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Section 24

24. With regard to locomotion: if ascending is to be held contrary to descending, and circular motion different [in kind] from motion in a straight line, we may ask how this difference is to be defined- the difference, for example, between throwing over the head and under the feet.

The driving power is one- though indeed it might be maintained that the upward drive is different from the downward, and the downward passage of a different character from the upward, especially if it be a natural motion, in which case the up-motion constitutes lightness, the down-motion heaviness.

But in all these motions alike there is the common tendency to seek an appointed place, and in this tendency we seem to have the differentia which separates locomotion from the other species.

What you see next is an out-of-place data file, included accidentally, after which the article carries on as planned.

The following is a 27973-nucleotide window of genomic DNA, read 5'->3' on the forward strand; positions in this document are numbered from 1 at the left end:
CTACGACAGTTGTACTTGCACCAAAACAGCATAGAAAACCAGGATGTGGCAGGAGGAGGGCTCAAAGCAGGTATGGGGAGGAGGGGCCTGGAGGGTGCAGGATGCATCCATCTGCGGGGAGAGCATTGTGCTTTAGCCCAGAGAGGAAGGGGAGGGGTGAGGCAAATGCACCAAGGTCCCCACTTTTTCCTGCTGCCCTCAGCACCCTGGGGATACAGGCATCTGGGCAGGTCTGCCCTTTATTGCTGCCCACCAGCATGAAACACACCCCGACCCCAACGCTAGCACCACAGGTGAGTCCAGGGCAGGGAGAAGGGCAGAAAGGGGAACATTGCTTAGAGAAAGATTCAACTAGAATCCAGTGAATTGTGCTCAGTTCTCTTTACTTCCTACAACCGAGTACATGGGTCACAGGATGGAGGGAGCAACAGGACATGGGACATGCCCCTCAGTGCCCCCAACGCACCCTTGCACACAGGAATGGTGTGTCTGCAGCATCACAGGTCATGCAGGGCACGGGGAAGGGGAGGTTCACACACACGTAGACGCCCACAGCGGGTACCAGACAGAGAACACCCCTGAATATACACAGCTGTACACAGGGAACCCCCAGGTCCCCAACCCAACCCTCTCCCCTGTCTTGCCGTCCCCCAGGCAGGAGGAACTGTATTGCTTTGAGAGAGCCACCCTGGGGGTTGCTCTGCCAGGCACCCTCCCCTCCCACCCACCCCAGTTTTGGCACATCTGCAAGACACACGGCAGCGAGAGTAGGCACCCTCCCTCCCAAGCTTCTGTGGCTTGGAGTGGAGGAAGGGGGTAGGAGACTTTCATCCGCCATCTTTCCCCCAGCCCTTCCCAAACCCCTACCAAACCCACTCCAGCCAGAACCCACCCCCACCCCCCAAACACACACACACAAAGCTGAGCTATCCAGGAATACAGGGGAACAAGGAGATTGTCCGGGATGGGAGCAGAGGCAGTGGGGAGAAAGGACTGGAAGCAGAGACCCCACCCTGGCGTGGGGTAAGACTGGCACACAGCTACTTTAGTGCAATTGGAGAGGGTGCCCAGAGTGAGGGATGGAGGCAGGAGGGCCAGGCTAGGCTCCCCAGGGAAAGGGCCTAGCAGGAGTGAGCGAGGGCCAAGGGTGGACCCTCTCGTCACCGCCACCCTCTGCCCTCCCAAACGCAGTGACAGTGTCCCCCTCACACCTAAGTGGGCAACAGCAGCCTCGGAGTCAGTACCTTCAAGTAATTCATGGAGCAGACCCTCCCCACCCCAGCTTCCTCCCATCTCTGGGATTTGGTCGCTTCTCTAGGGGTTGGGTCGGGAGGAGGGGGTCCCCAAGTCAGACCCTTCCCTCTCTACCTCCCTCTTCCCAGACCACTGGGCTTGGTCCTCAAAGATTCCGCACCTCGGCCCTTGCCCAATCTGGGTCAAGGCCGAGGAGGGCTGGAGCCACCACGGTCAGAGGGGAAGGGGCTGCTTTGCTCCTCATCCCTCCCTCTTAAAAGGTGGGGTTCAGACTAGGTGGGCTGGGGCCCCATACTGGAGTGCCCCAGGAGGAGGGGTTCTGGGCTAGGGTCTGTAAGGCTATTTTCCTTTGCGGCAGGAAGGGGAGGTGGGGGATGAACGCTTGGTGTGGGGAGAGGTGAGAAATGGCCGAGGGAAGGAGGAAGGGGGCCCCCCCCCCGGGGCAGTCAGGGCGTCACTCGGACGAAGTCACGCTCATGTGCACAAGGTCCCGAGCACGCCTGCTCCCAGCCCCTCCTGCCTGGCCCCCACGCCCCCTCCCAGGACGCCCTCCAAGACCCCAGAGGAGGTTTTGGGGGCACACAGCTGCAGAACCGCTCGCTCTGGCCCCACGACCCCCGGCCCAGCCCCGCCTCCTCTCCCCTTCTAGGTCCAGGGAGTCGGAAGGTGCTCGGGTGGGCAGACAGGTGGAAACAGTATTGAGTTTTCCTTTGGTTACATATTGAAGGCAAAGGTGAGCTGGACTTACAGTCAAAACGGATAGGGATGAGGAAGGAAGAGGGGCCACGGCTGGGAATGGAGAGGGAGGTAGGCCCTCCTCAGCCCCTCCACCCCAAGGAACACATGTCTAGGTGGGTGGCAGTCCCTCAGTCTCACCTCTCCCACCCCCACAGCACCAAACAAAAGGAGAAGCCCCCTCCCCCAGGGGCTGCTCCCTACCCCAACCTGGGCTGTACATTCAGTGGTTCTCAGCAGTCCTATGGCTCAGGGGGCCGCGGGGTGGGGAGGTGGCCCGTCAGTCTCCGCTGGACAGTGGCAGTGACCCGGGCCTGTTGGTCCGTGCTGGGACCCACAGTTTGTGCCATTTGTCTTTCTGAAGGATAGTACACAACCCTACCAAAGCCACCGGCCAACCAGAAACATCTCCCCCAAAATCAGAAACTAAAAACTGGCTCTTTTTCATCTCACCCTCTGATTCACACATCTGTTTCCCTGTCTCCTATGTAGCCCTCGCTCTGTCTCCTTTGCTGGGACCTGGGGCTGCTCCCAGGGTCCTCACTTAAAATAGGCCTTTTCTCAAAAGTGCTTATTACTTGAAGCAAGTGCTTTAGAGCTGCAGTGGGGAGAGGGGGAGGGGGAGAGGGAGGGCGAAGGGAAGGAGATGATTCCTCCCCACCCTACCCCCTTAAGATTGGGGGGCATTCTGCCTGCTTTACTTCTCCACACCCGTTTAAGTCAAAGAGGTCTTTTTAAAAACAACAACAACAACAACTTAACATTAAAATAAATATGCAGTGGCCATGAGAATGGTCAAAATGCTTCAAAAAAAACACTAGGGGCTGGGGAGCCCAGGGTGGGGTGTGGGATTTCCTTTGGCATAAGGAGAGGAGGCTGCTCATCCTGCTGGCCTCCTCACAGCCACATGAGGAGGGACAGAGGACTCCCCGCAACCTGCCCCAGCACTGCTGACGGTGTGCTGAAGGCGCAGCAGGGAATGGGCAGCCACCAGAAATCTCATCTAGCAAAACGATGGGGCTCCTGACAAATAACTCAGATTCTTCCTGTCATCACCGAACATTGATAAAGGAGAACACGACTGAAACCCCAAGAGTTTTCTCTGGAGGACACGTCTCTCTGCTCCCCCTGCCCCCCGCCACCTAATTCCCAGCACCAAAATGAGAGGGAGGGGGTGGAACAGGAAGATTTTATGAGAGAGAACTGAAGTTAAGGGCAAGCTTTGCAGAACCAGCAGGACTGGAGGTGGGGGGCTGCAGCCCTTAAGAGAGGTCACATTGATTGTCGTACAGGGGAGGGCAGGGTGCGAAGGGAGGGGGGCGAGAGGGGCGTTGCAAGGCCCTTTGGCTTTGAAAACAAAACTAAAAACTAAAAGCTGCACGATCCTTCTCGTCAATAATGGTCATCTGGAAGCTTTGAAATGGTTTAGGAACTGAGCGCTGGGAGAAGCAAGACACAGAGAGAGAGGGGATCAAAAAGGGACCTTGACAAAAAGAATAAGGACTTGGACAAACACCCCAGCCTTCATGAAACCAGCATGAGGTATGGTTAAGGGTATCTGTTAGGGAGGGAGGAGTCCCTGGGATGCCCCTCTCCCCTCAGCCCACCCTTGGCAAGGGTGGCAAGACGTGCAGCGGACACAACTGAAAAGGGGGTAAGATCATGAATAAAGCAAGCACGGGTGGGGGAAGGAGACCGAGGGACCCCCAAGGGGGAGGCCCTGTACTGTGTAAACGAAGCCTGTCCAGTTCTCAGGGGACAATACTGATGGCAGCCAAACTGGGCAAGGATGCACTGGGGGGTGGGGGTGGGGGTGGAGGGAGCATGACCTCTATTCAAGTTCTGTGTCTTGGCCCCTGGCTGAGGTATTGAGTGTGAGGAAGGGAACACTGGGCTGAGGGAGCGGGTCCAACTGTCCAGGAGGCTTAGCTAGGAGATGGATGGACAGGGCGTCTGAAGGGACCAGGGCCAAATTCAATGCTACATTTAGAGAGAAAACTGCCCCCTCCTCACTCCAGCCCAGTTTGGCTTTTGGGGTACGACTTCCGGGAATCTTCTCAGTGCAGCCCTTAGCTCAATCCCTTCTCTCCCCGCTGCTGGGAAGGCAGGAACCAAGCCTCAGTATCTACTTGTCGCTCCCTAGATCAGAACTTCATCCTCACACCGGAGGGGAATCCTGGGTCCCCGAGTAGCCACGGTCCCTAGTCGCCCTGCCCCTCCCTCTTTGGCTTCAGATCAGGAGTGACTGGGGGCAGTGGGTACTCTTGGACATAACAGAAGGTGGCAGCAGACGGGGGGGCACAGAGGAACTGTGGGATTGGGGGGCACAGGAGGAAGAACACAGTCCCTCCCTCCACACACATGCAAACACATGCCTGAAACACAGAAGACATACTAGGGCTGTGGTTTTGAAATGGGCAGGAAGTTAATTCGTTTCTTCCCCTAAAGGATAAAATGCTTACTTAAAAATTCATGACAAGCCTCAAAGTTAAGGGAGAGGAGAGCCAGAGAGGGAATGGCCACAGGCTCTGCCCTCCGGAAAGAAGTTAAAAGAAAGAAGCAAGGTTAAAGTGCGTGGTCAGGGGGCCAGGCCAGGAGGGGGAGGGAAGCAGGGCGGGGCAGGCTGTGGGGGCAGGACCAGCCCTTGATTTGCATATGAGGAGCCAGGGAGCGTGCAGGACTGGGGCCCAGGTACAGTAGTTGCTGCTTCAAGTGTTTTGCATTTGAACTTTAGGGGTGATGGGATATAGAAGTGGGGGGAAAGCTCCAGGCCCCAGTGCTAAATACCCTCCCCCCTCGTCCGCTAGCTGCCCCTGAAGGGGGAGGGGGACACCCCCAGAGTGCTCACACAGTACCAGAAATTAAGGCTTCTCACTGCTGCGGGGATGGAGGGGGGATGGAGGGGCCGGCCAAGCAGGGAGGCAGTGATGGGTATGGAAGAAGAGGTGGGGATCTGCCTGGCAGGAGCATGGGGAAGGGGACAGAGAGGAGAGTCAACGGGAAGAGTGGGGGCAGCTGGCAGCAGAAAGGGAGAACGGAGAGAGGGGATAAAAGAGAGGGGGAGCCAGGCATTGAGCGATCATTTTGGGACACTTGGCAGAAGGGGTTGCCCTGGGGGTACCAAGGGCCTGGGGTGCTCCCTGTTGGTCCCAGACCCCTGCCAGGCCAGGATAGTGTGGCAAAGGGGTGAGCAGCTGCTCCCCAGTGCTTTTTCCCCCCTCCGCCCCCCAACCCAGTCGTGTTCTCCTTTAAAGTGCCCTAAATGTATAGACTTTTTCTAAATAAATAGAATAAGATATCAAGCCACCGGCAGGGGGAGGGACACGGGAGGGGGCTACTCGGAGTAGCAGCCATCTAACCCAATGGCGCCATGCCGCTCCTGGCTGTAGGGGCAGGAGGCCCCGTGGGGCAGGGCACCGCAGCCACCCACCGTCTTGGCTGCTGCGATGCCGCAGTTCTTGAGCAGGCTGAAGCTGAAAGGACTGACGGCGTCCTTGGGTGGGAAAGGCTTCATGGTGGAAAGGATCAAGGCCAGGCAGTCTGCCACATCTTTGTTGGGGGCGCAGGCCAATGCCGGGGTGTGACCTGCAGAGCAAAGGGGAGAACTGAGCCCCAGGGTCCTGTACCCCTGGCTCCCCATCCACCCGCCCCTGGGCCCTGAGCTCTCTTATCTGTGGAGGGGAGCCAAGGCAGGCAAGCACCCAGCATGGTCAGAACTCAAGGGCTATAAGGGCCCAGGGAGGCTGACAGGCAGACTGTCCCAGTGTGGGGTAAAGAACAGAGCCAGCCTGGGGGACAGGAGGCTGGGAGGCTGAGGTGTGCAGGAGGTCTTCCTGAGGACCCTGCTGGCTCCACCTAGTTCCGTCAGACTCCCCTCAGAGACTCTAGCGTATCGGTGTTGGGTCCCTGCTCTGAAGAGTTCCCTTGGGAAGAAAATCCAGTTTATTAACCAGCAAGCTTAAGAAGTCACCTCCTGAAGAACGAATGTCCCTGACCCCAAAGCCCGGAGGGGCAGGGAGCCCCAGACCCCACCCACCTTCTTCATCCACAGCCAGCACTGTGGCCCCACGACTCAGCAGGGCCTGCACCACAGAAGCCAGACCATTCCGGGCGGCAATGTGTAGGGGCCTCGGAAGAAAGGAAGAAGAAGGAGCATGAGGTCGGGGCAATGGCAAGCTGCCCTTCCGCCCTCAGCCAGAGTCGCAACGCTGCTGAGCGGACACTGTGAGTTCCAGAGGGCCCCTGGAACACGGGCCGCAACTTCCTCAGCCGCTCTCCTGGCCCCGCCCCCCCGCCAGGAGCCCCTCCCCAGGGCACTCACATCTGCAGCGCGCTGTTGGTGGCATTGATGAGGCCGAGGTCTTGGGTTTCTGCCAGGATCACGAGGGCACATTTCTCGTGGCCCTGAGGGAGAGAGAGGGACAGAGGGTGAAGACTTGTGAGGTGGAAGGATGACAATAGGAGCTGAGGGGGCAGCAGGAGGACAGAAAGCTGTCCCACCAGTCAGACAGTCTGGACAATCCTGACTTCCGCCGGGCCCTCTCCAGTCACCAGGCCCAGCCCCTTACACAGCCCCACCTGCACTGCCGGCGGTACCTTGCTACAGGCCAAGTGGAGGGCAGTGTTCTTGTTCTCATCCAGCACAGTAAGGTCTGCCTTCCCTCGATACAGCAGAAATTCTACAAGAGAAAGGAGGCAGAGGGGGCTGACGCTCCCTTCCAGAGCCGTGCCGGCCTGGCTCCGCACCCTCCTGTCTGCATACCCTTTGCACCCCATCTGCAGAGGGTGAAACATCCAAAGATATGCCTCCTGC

As for motion in a circle and motion in a straight line, if the former is in practice indistinguishable from the latter, how can we regard them as different? The only difference lies in the shape of the course, unless the view be taken that circular motion is "impure," as not being entirely a motion, not involving a complete surrender of identity.

However, it appears in general that locomotion is a definite unity, taking its differences from externals.

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